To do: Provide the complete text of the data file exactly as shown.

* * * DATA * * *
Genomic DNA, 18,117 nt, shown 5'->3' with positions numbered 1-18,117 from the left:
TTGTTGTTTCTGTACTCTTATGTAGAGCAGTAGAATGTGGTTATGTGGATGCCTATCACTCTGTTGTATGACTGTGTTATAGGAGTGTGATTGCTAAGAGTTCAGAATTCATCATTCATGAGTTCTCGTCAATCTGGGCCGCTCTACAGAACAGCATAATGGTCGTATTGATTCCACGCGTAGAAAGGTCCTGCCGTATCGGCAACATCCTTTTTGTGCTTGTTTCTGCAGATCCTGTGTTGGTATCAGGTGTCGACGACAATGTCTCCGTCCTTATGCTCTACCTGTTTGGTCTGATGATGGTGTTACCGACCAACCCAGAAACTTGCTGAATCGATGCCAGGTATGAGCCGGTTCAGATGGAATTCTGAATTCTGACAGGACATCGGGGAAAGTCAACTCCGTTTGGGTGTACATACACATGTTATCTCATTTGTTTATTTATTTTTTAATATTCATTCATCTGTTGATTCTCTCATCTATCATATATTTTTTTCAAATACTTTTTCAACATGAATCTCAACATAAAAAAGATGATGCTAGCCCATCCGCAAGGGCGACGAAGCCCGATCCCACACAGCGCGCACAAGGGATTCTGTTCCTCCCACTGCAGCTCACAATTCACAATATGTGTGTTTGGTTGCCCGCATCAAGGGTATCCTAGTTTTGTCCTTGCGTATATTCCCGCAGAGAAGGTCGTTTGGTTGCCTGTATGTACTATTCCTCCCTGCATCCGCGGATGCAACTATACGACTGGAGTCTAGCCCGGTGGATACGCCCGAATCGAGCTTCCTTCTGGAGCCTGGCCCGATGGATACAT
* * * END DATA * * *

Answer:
Genomic DNA, 18,117 nt, shown 5'->3' with positions numbered 1-18,117 from the left:
TTGTTGTTTCTGTACTCTTATGTAGAGCAGTAGAATGTGGTTATGTGGATGCCTATCACTCTGTTGTATGACTGTGTTATAGGAGTGTGATTGCTAAGAGTTCAGAATTCATCATTCATGAGTTCTCGTCAATCTGGGCCGCTCTACAGAACAGCATAATGGTCGTATTGATTCCACGCGTAGAAAGGTCCTGCCGTATCGGCAACATCCTTTTTGTGCTTGTTTCTGCAGATCCTGTGTTGGTATCAGGTGTCGACGACAATGTCTCCGTCCTTATGCTCTACCTGTTTGGTCTGATGATGGTGTTACCGACCAACCCAGAAACTTGCTGAATCGATGCCAGGTATGAGCCGGTTCAGATGGAATTCTGAATTCTGACAGGACATCGGGGAAAGTCAACTCCGTTTGGGTGTACATACACATGTTATCTCATTTGTTTATTTATTTTTTAATATTCATTCATCTGTTGATTCTCTCATCTATCATATATTTTTTTCAAATACTTTTTCAACATGAATCTCAACATAAAAAAGATGATGCTAGCCCATCCGCAAGGGCGACGAAGCCCGATCCCACACAGCGCGCACAAGGGATTCTGTTCCTCCCACTGCAGCTCACAATTCACAATATGTGTGTTTGGTTGCCCGCATCAAGGGTATCCTAGTTTTGTCCTTGCGTATATTCCCGCAGAGAAGGTCGTTTGGTTGCCTGTATGTACTATTCCTCCCTGCATCCGCGGATGCAACTATACGACTGGAGTCTAGCCCGGTGGATACGCCCGAATCGAGCTTCCTTCTGGAGCCTGGCCCGATGGATACAT